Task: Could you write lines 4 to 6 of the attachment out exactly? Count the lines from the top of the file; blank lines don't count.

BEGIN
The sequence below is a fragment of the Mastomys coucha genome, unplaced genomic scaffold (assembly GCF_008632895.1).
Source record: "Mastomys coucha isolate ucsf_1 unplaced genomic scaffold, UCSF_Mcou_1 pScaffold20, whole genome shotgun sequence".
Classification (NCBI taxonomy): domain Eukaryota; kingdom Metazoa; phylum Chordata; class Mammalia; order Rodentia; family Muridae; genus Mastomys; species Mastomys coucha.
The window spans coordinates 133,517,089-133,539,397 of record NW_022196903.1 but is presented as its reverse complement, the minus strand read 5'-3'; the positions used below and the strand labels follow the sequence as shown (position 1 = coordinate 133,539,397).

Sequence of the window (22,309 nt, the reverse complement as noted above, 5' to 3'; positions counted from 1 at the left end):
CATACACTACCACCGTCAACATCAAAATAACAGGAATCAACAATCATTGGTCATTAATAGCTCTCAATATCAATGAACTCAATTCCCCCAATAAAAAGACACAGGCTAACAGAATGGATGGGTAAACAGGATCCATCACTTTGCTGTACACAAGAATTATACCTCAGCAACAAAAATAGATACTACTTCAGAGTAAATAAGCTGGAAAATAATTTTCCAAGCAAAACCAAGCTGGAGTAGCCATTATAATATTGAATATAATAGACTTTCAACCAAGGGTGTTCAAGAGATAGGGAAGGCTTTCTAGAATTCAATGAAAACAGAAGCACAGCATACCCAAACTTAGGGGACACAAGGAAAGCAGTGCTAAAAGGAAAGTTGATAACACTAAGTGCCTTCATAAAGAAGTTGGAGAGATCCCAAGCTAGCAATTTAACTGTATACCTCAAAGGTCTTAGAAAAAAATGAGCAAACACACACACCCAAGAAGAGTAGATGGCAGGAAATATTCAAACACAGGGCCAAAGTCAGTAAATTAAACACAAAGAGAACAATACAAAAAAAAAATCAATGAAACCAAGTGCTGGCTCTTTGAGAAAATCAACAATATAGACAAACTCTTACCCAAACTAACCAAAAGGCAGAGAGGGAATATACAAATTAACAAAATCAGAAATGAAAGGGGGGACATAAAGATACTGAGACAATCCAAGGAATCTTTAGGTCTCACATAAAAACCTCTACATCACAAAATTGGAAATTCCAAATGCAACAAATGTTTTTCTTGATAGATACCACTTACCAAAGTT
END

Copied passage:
The window spans coordinates 133,517,089-133,539,397 of record NW_022196903.1 but is presented as its reverse complement, the minus strand read 5'-3'; the positions used below and the strand labels follow the sequence as shown (position 1 = coordinate 133,539,397).

Sequence of the window (22,309 nt, the reverse complement as noted above, 5' to 3'; positions counted from 1 at the left end):
CATACACTACCACCGTCAACATCAAAATAACAGGAATCAACAATCATTGGTCATTAATAGCTCTCAATATCAATGAACTCAATTCCCCCAATAAAAAGACACAGGCTAACAGAATGGATGGGTAAACAGGATCCATCACTTTGCTGTACACAAGAATTATACCTCAGCAACAAAAATAGATACTACTTCAGAGTAAATAAGCTGGAAAATAATTTTCCAAGCAAAACCAAGCTGGAGTAGCCATTATAATATTGAATATAATAGACTTTCAACCAAGGGTGTTCAAGAGATAGGGAAGGCTTTCTAGAATTCAATGAAAACAGAAGCACAGCATACCCAAACTTAGGGGACACAAGGAAAGCAGTGCTAAAAGGAAAGTTGATAACACTAAGTGCCTTCATAAAGAAGTTGGAGAGATCCCAAGCTAGCAATTTAACTGTATACCTCAAAGGTCTTAGAAAAAAATGAGCAAACACACACACCCAAGAAGAGTAGATGGCAGGAAATATTCAAACACAGGGCCAAAGTCAGTAAATTAAACACAAAGAGAACAATACAAAAAAAAAATCAATGAAACCAAGTGCTGGCTCTTTGAGAAAATCAACAATATAGACAAACTCTTACCCAAACTAACCAAAAGGCAGAGAGGGAATATACAAATTAACAAAATCAGAAATGAAAGGGGGGACATAAAGATACTGAGACAATCCAAGGAATCTTTAGGTCTCACATAAAAACCTCTACATCACAAAATTGGAAATTCCAAATGCAACAAATGTTTTTCTTGATAGATACCACTTACCAAAGTT